This useless cruel pride of America and worst, the predetermined mind to inflict cruelty for a sick unbounded ego of superiority, even when living a wretched life in isolated and desolate corners in their land.

We are trained to become racist: by the family, the community and schools. On devient racist: la famille et la communauté’ nous ont coupe’ les ponts. Et l’école n’est pas mieux avec son enseignement tacit. Comment peut-on communiquer si les questions fondamentales ne sont pas pose’ pour réfléchir dessus?

5 facts we have to contend with: Climate change, frequent recurring deadly viruses, tougher resistant bacteria to antibiotics, degraded air quality, degraded potable water quality. Either we fight back or we adapt.

3/4 of babies born by sterilized caesarean surgery have high risks for allergies and asthma: The natural bacteria received from natural birth are lacking, such as lactobacilli and womb germs, especially if they don’t sucks their mom’s milk or are severed prematurely. It is like they were Not immersed in the magical potion at birth. Babies can become adult in intestine bacteria flora at the age of 3.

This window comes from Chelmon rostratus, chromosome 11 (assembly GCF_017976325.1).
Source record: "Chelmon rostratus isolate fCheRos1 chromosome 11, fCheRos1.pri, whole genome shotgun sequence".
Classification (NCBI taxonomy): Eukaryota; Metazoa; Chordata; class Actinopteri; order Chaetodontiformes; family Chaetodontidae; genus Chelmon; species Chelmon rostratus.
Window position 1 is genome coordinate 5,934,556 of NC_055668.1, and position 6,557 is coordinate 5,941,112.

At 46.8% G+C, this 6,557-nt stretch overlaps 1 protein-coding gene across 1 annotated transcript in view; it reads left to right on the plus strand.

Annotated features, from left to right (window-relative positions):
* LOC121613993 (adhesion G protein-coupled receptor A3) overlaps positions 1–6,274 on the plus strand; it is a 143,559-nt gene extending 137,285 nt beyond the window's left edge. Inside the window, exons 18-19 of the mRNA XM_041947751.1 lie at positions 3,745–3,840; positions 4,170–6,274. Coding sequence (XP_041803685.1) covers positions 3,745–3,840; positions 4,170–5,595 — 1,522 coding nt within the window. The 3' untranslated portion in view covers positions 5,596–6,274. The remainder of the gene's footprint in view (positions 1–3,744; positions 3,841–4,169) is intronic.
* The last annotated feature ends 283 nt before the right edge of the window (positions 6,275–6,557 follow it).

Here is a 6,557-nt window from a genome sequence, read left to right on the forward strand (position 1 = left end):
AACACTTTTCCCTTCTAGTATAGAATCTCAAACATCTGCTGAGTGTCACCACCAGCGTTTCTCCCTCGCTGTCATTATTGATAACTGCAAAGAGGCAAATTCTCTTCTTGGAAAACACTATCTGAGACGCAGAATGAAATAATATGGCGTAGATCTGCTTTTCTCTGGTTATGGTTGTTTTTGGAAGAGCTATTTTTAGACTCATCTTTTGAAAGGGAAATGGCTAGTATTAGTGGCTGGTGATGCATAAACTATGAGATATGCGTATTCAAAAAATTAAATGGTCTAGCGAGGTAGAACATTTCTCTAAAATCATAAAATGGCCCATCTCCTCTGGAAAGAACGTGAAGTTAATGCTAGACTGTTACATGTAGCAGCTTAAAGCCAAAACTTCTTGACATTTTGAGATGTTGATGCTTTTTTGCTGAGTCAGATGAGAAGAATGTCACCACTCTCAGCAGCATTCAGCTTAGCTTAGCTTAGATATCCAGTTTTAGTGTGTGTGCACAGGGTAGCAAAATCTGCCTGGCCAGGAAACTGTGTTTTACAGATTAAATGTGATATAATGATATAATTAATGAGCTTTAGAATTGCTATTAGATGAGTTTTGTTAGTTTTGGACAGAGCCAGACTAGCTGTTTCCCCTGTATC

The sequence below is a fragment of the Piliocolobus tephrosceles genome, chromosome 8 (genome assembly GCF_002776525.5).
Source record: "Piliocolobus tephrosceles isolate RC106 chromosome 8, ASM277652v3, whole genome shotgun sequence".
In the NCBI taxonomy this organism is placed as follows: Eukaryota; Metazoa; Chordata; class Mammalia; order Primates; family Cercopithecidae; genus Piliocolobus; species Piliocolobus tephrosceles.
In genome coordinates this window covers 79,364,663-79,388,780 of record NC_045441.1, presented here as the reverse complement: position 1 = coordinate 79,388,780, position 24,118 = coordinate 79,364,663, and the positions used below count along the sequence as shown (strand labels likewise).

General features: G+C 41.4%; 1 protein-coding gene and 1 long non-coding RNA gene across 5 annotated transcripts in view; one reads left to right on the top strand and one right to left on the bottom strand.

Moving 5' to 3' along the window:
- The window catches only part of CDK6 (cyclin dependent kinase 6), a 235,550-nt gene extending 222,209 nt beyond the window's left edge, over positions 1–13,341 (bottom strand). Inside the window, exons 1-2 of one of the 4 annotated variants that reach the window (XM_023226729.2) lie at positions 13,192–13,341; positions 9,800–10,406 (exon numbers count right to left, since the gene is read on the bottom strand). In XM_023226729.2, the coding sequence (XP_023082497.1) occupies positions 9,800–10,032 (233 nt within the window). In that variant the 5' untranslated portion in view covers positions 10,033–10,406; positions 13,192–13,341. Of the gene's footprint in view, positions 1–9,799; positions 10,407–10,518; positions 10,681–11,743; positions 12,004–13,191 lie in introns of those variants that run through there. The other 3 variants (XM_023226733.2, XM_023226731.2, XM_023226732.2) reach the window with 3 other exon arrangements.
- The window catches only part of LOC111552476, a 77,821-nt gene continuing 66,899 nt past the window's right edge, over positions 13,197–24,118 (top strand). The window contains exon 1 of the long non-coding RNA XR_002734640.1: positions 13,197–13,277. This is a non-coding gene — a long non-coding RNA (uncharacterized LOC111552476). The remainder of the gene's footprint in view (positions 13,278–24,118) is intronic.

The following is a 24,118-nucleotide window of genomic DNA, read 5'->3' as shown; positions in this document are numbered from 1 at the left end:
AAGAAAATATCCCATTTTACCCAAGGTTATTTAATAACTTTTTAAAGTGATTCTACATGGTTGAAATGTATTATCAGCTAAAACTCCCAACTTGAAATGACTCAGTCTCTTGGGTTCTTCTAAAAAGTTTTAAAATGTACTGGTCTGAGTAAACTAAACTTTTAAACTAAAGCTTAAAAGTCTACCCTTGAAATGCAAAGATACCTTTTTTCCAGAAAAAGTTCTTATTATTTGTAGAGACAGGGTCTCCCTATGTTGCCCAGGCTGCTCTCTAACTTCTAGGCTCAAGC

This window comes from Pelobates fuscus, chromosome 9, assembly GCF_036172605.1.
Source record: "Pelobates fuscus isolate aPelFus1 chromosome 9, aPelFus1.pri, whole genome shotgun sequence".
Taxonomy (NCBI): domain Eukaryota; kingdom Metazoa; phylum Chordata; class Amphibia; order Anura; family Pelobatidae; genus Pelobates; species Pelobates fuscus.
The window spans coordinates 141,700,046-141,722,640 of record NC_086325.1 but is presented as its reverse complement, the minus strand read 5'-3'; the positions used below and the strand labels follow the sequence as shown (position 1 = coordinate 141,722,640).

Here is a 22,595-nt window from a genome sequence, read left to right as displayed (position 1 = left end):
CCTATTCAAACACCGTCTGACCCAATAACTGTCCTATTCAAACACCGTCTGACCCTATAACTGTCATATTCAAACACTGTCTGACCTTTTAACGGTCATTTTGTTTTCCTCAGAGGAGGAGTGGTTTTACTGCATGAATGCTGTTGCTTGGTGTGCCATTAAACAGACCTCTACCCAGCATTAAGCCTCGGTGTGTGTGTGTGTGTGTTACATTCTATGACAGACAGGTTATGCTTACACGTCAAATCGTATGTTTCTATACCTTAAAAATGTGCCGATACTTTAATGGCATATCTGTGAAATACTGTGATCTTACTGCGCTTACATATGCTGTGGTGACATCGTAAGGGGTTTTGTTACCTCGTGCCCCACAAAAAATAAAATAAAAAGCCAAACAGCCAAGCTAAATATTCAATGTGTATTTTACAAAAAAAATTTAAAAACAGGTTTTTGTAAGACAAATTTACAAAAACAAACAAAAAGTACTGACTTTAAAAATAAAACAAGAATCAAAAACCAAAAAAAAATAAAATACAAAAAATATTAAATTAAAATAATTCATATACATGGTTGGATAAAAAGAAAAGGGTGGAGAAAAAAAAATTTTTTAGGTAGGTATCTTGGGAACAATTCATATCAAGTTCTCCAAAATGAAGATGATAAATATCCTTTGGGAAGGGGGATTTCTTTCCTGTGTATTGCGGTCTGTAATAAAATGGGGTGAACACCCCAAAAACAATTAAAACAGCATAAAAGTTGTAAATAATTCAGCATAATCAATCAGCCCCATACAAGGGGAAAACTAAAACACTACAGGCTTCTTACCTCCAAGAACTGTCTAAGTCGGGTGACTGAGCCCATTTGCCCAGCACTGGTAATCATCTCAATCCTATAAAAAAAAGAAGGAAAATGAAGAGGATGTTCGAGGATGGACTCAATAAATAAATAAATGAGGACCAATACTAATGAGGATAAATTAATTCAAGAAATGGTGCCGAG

There are at least 3 different kinds of intestine in predominance of bacteria or enterotypes:

1. Bacteroides that produce plenty of biotin (B7 or B8 or H) which the foetus consume a lot and are dedicated to carnivorous specimen

2. Prevotella that produce vitamin B1 or thiamine that is used mainly by the brain, The lack of it generate beriberi (deficiency in movement)

3. Ruminococcus that manufacture blood through the heme. Each of these families of bacteria have common characteristics for splitting the food, manufacturing substances and neutralizing varieties of toxin.

Kids observe their parents: if the parents behave according to humanity standards and are active in confronting social unfair and Not equitable behaviors, they raise themselves accordingly. Actions of parents translate into positive peer pressures at school.